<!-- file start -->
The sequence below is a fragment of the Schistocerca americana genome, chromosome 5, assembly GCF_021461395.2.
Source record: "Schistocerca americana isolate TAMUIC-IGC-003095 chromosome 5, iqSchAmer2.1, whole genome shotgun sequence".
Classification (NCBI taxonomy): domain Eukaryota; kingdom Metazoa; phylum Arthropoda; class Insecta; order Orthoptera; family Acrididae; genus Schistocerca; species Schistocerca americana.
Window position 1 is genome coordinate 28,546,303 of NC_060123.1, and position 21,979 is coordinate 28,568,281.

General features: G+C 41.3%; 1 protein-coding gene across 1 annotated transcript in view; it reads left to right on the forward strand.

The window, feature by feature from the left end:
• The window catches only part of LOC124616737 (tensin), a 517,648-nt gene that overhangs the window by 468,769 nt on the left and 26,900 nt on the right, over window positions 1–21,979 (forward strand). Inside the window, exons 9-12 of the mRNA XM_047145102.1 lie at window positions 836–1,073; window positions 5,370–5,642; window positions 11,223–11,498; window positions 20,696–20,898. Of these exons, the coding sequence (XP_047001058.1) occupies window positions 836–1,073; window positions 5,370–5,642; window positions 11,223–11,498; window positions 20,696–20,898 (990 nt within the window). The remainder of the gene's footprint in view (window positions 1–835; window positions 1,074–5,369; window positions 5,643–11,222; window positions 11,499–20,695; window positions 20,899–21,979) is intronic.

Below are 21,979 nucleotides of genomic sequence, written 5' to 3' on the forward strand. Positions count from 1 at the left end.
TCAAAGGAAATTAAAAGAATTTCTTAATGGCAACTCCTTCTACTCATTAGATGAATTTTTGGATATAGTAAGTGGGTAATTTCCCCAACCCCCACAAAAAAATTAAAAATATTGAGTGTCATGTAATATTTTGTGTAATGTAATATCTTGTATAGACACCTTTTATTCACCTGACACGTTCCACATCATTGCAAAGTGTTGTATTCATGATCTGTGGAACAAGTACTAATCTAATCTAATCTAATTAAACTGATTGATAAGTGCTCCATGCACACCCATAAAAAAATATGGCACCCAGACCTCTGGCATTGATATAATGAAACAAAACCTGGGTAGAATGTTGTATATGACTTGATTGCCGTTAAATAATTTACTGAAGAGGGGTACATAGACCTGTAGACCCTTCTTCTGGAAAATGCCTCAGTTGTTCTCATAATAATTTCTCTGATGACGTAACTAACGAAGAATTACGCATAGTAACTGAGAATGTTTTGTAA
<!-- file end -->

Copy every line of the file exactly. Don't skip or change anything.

The sequence below is a fragment of the Schistocerca americana genome, chromosome 5, assembly GCF_021461395.2.
Source record: "Schistocerca americana isolate TAMUIC-IGC-003095 chromosome 5, iqSchAmer2.1, whole genome shotgun sequence".
Classification (NCBI taxonomy): domain Eukaryota; kingdom Metazoa; phylum Arthropoda; class Insecta; order Orthoptera; family Acrididae; genus Schistocerca; species Schistocerca americana.
Window position 1 is genome coordinate 28,546,303 of NC_060123.1, and position 21,979 is coordinate 28,568,281.

General features: G+C 41.3%; 1 protein-coding gene across 1 annotated transcript in view; it reads left to right on the forward strand.

The window, feature by feature from the left end:
• The window catches only part of LOC124616737 (tensin), a 517,648-nt gene that overhangs the window by 468,769 nt on the left and 26,900 nt on the right, over window positions 1–21,979 (forward strand). Inside the window, exons 9-12 of the mRNA XM_047145102.1 lie at window positions 836–1,073; window positions 5,370–5,642; window positions 11,223–11,498; window positions 20,696–20,898. Of these exons, the coding sequence (XP_047001058.1) occupies window positions 836–1,073; window positions 5,370–5,642; window positions 11,223–11,498; window positions 20,696–20,898 (990 nt within the window). The remainder of the gene's footprint in view (window positions 1–835; window positions 1,074–5,369; window positions 5,643–11,222; window positions 11,499–20,695; window positions 20,899–21,979) is intronic.

Below are 21,979 nucleotides of genomic sequence, written 5' to 3' on the forward strand. Positions count from 1 at the left end.
TCAAAGGAAATTAAAAGAATTTCTTAATGGCAACTCCTTCTACTCATTAGATGAATTTTTGGATATAGTAAGTGGGTAATTTCCCCAACCCCCACAAAAAAATTAAAAATATTGAGTGTCATGTAATATTTTGTGTAATGTAATATCTTGTATAGACACCTTTTATTCACCTGACACGTTCCACATCATTGCAAAGTGTTGTATTCATGATCTGTGGAACAAGTACTAATCTAATCTAATCTAATTAAACTGATTGATAAGTGCTCCATGCACACCCATAAAAAAATATGGCACCCAGACCTCTGGCATTGATATAATGAAACAAAACCTGGGTAGAATGTTGTATATGACTTGATTGCCGTTAAATAATTTACTGAAGAGGGGTACATAGACCTGTAGACCCTTCTTCTGGAAAATGCCTCAGTTGTTCTCATAATAATTTCTCTGATGACGTAACTAACGAAGAATTACGCATAGTAACTGAGAATGTTTTGTAA